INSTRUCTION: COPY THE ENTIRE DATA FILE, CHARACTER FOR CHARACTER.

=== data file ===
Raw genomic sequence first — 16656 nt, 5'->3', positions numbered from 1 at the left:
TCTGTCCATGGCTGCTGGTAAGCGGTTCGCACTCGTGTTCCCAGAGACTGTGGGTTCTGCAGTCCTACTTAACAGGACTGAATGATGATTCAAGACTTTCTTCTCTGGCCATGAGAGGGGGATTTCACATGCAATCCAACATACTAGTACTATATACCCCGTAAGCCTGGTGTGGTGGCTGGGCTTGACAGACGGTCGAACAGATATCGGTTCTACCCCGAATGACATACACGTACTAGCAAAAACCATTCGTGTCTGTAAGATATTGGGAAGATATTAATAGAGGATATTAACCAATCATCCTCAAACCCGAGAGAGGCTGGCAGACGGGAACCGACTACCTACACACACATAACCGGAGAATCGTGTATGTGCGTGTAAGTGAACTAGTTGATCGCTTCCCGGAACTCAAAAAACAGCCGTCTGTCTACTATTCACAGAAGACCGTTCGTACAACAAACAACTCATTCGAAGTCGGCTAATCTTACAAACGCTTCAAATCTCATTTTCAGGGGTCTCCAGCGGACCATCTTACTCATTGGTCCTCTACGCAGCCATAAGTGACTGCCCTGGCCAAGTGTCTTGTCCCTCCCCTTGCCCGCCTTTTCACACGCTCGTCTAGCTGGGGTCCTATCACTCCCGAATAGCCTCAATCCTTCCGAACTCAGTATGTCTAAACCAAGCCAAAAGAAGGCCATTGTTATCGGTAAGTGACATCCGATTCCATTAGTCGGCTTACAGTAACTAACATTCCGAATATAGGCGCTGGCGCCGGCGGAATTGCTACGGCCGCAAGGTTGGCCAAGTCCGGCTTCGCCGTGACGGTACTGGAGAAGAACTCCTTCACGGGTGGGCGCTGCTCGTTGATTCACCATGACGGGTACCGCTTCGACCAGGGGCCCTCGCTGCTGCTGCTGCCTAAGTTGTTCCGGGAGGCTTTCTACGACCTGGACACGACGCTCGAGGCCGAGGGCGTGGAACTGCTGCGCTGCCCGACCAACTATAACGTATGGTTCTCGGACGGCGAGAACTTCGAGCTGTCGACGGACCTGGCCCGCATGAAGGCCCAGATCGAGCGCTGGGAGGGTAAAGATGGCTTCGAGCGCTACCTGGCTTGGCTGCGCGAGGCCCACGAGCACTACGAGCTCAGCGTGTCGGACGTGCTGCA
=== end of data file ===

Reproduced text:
Raw genomic sequence first — 16656 nt, 5'->3', positions numbered from 1 at the left:
TCTGTCCATGGCTGCTGGTAAGCGGTTCGCACTCGTGTTCCCAGAGACTGTGGGTTCTGCAGTCCTACTTAACAGGACTGAATGATGATTCAAGACTTTCTTCTCTGGCCATGAGAGGGGGATTTCACATGCAATCCAACATACTAGTACTATATACCCCGTAAGCCTGGTGTGGTGGCTGGGCTTGACAGACGGTCGAACAGATATCGGTTCTACCCCGAATGACATACACGTACTAGCAAAAACCATTCGTGTCTGTAAGATATTGGGAAGATATTAATAGAGGATATTAACCAATCATCCTCAAACCCGAGAGAGGCTGGCAGACGGGAACCGACTACCTACACACACATAACCGGAGAATCGTGTATGTGCGTGTAAGTGAACTAGTTGATCGCTTCCCGGAACTCAAAAAACAGCCGTCTGTCTACTATTCACAGAAGACCGTTCGTACAACAAACAACTCATTCGAAGTCGGCTAATCTTACAAACGCTTCAAATCTCATTTTCAGGGGTCTCCAGCGGACCATCTTACTCATTGGTCCTCTACGCAGCCATAAGTGACTGCCCTGGCCAAGTGTCTTGTCCCTCCCCTTGCCCGCCTTTTCACACGCTCGTCTAGCTGGGGTCCTATCACTCCCGAATAGCCTCAATCCTTCCGAACTCAGTATGTCTAAACCAAGCCAAAAGAAGGCCATTGTTATCGGTAAGTGACATCCGATTCCATTAGTCGGCTTACAGTAACTAACATTCCGAATATAGGCGCTGGCGCCGGCGGAATTGCTACGGCCGCAAGGTTGGCCAAGTCCGGCTTCGCCGTGACGGTACTGGAGAAGAACTCCTTCACGGGTGGGCGCTGCTCGTTGATTCACCATGACGGGTACCGCTTCGACCAGGGGCCCTCGCTGCTGCTGCTGCCTAAGTTGTTCCGGGAGGCTTTCTACGACCTGGACACGACGCTCGAGGCCGAGGGCGTGGAACTGCTGCGCTGCCCGACCAACTATAACGTATGGTTCTCGGACGGCGAGAACTTCGAGCTGTCGACGGACCTGGCCCGCATGAAGGCCCAGATCGAGCGCTGGGAGGGTAAAGATGGCTTCGAGCGCTACCTGGCTTGGCTGCGCGAGGCCCACGAGCACTACGAGCTCAGCGTGTCGGACGTGCTGCA